Nearly 90% of the U.S. population has access to paper recycling services, and more than 65% of all paper that is consumed is recovered. In accordance with the Sustainable Packaging Coalition’s (SPC) Definition of Sustainable Packaging (see www.bit.ly/pwe00427), it is essential to optimize the use of renewable or recycled source materials in package design, to help ensure sustainable management flows by encouraging waste reduction and resource conservation. Utilizing recycled-paper content can have a number of environmental benefits, such as landfill diversion, energy savings, and resource conservation, while still meeting the performance criteria required by many packaging manufacturers.
There are tremendous opportunities to increase and utilize recycled-paper content in packaging, but we need to be aware of products entering the recycling stream. By designing products from the start with sustainability and their full life-cycle impacts in mind, they can be made in a way that facilitates effective reprocessing, ultimately allowing them to become source materials for new products. The SPC, through its systems-based approach, is working toward engaging stakeholders throughout the supply chain in an attempt to make such efforts common practice.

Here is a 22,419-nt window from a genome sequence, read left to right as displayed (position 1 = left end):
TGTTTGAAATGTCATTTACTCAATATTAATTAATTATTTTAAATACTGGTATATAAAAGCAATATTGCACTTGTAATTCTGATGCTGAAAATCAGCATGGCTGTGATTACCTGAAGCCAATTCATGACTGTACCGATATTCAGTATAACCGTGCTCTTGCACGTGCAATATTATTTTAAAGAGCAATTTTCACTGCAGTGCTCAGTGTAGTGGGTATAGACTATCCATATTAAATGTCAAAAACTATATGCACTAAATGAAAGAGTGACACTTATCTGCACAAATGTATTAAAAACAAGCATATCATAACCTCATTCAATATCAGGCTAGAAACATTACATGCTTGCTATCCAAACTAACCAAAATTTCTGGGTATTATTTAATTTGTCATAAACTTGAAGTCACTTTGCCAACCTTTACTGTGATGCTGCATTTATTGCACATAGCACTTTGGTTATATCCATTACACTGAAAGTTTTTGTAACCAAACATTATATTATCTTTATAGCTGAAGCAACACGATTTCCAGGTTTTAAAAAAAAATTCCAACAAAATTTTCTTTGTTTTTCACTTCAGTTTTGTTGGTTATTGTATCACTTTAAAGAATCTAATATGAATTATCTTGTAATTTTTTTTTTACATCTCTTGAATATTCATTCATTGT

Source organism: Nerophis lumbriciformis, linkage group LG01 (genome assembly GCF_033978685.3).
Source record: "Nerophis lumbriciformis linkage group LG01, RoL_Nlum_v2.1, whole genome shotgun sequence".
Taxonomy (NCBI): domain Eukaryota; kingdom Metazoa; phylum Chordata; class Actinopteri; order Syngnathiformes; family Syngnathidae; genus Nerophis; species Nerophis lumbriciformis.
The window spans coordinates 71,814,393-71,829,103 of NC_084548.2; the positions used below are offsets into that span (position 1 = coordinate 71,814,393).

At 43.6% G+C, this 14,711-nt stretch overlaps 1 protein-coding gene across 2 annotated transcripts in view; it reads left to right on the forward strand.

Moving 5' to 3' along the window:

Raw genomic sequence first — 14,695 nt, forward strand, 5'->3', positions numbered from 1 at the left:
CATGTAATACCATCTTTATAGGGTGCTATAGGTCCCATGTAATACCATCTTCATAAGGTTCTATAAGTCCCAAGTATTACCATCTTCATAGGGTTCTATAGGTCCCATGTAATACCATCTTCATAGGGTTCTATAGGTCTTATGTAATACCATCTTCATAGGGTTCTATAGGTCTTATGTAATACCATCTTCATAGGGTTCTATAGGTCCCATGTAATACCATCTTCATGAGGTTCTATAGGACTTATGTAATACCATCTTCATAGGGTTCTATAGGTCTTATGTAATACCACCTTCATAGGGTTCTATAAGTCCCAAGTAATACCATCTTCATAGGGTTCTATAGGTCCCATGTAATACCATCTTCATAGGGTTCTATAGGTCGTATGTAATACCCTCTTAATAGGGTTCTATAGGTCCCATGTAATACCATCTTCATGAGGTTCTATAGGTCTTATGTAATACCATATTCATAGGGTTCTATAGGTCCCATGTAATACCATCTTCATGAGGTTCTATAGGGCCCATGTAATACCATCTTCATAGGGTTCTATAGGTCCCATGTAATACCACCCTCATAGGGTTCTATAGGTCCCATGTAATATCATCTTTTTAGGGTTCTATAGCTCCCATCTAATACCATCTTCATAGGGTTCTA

However, this remains a work in progress, and there have been, and will continue to be, bumps along the way. In early 2011, a number of technical reports and media stories questioned the quality of recycled paperboard; in particular, concerns were raised over potential packaging migrants. The possible migrants were identified as mineral oil hydrocarbons (MOH), with their primary source being traced back to inks used in newsprint entering the European recycling stream. The researchers engaged in these studies found that petroleum-based inks used in European newsprint could potentially migrate from the recycled content into some food products, with a high degree of variability between products. The concerns focused on the high levels of uncertainty around MOH’s potential impacts on the human body and their potential to migrate from such packaging into foods.